There will be one minute of freefall. The parachute will be opened at 5,000 ft.
These were a couple of instructions that were running through my head as the plane ascended for my skydive from 15,000 ft. with Nicola, a very nervous Chloe and John all in the plane with me. 10,000 ft. in one minute!
We left Waitomo that morning, with our illegal beers (we have not yet found a hostel which isn't dry!) nicely stacked up in the corner for the cleaners to discover, heading to Taupo. It would be the first place on our trip that we would stay for an extra day and we were looking forward to the idea of a lie-in and the opportunity for life to slow down a little: having been on the bus less than a week it was crazy to think how much we had already done.
We stopped off at the Ruakuri cave and the Shearing Shed on our way. The Shearing Shed specialised in shearing rabbits- necessary for these well coated bunnies to survive but also providing an array of crazily soft rabbitskin clothes. The breeds of rabbit (I forget the specific names) grow huge coats making them look more the size of a baby bear than what you would expect of a rabbit! They will overheat if their coat grows too thick so they have to be sheared about 6 times a year. It was odd to see a rabbit sheared and stranger still to see it stretched out in rotisserie fashion so that this could be done but apparently this is the safest and most comfortable way for the rabbits (a fact they insisted upon because many tourists take offense to this!) Definitely the strangest little visit on our bus tour so far.
The next stop before Taupo was Huka falls- where something like 6 million gallons of water flows per second (don't quote me on that, the number was definitely six but cannot remember if it was thousands/millions/billions!) Obviously thinking on more of a Niagara scale Shil was particularly unimpressed!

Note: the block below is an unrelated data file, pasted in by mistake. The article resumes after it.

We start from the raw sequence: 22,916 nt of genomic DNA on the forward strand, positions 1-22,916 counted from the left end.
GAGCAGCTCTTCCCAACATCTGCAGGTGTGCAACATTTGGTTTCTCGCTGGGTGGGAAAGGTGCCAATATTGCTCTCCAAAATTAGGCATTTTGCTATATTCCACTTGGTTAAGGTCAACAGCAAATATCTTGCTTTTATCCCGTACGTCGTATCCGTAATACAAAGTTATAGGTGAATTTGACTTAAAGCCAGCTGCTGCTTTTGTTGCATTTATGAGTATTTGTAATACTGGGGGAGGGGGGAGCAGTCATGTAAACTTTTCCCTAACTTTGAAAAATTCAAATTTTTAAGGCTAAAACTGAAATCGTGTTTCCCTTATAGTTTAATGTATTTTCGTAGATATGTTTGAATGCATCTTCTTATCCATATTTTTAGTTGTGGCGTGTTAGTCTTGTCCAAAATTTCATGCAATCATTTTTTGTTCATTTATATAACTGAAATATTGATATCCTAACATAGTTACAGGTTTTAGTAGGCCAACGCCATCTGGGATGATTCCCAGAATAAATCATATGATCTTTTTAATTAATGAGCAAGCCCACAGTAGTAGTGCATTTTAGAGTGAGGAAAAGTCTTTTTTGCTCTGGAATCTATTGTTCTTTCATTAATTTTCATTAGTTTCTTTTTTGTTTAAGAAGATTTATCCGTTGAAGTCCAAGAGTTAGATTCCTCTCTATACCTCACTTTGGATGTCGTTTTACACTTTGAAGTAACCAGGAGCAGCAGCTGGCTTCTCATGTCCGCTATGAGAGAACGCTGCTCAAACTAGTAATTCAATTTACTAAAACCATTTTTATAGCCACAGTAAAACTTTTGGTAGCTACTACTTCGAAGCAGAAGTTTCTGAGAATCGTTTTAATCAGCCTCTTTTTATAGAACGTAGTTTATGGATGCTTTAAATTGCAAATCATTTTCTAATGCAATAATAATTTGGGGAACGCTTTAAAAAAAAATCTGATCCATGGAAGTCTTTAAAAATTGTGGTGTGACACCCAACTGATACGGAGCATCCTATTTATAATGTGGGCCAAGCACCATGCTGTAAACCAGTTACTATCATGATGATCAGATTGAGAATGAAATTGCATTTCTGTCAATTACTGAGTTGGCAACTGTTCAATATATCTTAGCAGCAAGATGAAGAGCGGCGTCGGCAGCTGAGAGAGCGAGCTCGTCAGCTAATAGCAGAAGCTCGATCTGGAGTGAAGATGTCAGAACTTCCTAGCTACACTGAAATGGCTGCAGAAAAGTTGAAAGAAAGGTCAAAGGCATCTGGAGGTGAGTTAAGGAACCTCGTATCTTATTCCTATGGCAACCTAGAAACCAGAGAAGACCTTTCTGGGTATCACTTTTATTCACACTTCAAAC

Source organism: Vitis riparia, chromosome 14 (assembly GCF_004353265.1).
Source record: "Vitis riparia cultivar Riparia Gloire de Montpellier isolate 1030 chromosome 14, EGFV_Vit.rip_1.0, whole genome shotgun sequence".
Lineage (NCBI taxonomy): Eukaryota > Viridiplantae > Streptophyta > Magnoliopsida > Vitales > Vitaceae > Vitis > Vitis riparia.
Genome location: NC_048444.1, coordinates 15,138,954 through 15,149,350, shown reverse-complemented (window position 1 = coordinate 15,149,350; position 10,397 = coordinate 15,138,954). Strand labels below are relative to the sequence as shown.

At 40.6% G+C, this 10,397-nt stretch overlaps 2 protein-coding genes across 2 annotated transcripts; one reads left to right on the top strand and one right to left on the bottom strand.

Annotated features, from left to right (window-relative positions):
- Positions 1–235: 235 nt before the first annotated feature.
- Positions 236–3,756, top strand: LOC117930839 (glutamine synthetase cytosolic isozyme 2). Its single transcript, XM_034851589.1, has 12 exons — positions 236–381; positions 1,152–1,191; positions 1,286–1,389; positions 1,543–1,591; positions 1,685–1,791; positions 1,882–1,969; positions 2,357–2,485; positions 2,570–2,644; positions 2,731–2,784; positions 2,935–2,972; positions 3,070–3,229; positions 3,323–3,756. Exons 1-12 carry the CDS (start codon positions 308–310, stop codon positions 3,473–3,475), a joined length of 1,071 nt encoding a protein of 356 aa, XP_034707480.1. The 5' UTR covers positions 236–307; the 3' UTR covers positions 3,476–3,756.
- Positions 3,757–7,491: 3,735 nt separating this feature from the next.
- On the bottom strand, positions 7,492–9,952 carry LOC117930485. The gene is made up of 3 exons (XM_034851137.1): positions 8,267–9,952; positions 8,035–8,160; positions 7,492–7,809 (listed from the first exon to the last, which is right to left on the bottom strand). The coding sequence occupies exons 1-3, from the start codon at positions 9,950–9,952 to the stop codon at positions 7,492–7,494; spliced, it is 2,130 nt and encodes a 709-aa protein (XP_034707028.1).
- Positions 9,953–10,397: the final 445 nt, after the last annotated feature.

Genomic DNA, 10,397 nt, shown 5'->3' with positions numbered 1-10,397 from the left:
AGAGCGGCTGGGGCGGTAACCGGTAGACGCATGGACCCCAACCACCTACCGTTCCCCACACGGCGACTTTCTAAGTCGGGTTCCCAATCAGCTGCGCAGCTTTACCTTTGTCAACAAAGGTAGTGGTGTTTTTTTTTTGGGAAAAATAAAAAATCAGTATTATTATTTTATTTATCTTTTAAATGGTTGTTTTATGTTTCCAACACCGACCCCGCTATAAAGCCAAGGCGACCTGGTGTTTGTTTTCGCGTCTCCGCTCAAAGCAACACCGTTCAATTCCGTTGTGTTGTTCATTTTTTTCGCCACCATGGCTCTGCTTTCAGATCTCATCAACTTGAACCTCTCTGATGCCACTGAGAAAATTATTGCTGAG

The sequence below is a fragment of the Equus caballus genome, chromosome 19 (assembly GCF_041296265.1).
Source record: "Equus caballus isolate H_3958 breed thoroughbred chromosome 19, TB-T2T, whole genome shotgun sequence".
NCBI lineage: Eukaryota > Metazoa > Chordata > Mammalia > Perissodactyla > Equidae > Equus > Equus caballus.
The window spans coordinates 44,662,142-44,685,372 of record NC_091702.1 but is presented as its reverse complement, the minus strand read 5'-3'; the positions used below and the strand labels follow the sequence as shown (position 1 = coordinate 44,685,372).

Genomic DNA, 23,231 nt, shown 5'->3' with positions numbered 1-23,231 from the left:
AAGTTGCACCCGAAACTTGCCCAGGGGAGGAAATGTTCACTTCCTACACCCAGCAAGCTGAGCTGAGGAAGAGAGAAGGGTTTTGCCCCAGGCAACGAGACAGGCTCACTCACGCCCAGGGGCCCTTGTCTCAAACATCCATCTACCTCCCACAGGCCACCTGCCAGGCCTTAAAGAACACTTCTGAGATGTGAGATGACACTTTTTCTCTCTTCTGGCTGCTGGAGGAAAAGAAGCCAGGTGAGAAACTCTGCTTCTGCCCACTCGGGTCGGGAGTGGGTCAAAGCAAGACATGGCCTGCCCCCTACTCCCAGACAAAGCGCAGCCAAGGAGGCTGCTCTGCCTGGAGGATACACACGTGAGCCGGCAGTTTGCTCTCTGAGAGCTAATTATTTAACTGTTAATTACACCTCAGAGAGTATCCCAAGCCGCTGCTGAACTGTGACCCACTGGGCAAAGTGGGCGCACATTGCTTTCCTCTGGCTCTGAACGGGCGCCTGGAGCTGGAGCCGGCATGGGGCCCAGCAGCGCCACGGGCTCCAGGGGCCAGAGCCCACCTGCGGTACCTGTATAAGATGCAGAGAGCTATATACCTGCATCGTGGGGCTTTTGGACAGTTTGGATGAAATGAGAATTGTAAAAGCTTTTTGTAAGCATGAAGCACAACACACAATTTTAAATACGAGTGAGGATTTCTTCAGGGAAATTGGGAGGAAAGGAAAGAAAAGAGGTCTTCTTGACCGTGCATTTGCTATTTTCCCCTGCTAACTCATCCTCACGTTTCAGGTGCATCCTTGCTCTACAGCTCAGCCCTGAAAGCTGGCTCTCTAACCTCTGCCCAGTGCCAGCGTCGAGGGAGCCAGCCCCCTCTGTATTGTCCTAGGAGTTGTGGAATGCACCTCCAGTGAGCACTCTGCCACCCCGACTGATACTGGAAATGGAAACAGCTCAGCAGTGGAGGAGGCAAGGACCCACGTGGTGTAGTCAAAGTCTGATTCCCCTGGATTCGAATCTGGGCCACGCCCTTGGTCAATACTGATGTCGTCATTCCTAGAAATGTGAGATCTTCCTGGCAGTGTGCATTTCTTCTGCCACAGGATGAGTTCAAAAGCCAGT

Once Lake Taupo and Mount Doom appeared in the background we were nearing our flight time and after a pretty nervous ride to the airport it really felt real. We would be skydiving within the next hour or so! A briefing video which mostly just worried Nicola and Chloe more, taught us the basics of what we needed to do but the "simplest" part (jumping out of the plane) seemed the toughest. I signed up to have it filmed and for photos to be taken of my dive and I'll post those up as soon as I get round to it!
The whole experience was just incredible: the nerves beforehand and then the fact that when it came to the big moment there was no time to be nervous. You got to the open door of the plane and then suddenly you had jumped out of it! It was a far nervier moment during the flight up when my instructor had waited until practically everyone had their oxygen mask on to begin putting mine together!
We were told beforehand that you might black out in the first 30 seconds or so and in all honesty I don't think I did. What was amazing was how quickly it was all over and how I spent a minute wooping and doing the Maori pose for the camera. How surreal.
When he parachute opened it was time to enjoy the view- one of the most breathtaking views I imagine possible- Lake Taupo gleaming below us and the mountains surrounding it on either side. Just WOW!
Safely landed we were invited into a cinema room to view our Skydiving videos which were both a good cringe and a laugh. We were buzzing- such a strange thing to get your head round that you've just jumped out of a plane!
We got back in a party mood and proudly put on our skydiving tshirts (which I then barely took off for 3 days!) and grabbed some beers on the rooms before heading to Mulligan's bar to celebrate the dive and Chloe's last night. A little boy-girl table football competition was started up and I was only too happy to beat Steve in the final with Crazy Maisey on my side. Steve bought us a round as we were the victors and not being at all competitive I didn't really care that we'd won!
I only did the fist pump once.
Dan / Burge